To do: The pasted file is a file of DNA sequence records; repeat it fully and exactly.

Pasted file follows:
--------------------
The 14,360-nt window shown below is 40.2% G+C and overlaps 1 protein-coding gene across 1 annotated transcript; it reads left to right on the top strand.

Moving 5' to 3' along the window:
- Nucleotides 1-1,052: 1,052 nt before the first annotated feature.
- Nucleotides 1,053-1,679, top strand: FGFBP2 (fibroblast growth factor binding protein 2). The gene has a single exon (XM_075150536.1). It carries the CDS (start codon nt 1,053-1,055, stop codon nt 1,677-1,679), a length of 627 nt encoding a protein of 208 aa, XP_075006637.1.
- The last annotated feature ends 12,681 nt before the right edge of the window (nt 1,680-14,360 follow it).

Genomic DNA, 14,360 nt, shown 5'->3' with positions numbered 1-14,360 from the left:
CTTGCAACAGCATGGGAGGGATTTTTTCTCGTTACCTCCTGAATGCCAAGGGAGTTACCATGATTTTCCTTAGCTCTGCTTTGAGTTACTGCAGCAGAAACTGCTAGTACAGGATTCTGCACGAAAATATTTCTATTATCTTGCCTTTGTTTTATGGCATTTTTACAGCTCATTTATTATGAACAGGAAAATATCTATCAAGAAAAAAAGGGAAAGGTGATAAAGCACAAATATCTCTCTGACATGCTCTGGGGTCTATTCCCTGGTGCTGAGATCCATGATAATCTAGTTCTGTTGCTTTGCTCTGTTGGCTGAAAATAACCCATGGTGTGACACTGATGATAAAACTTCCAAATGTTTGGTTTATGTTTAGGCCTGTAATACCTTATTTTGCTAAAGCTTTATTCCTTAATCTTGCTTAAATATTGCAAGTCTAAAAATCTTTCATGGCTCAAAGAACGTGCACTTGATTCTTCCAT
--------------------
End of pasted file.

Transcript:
The 14,360-nt window shown below is 40.2% G+C and overlaps 1 protein-coding gene across 1 annotated transcript; it reads left to right on the top strand.

Moving 5' to 3' along the window:
- Nucleotides 1-1,052: 1,052 nt before the first annotated feature.
- Nucleotides 1,053-1,679, top strand: FGFBP2 (fibroblast growth factor binding protein 2). The gene has a single exon (XM_075150536.1). It carries the CDS (start codon nt 1,053-1,055, stop codon nt 1,677-1,679), a length of 627 nt encoding a protein of 208 aa, XP_075006637.1.
- The last annotated feature ends 12,681 nt before the right edge of the window (nt 1,680-14,360 follow it).

Genomic DNA, 14,360 nt, shown 5'->3' with positions numbered 1-14,360 from the left:
CTTGCAACAGCATGGGAGGGATTTTTTCTCGTTACCTCCTGAATGCCAAGGGAGTTACCATGATTTTCCTTAGCTCTGCTTTGAGTTACTGCAGCAGAAACTGCTAGTACAGGATTCTGCACGAAAATATTTCTATTATCTTGCCTTTGTTTTATGGCATTTTTACAGCTCATTTATTATGAACAGGAAAATATCTATCAAGAAAAAAAGGGAAAGGTGATAAAGCACAAATATCTCTCTGACATGCTCTGGGGTCTATTCCCTGGTGCTGAGATCCATGATAATCTAGTTCTGTTGCTTTGCTCTGTTGGCTGAAAATAACCCATGGTGTGACACTGATGATAAAACTTCCAAATGTTTGGTTTATGTTTAGGCCTGTAATACCTTATTTTGCTAAAGCTTTATTCCTTAATCTTGCTTAAATATTGCAAGTCTAAAAATCTTTCATGGCTCAAAGAACGTGCACTTGATTCTTCCAT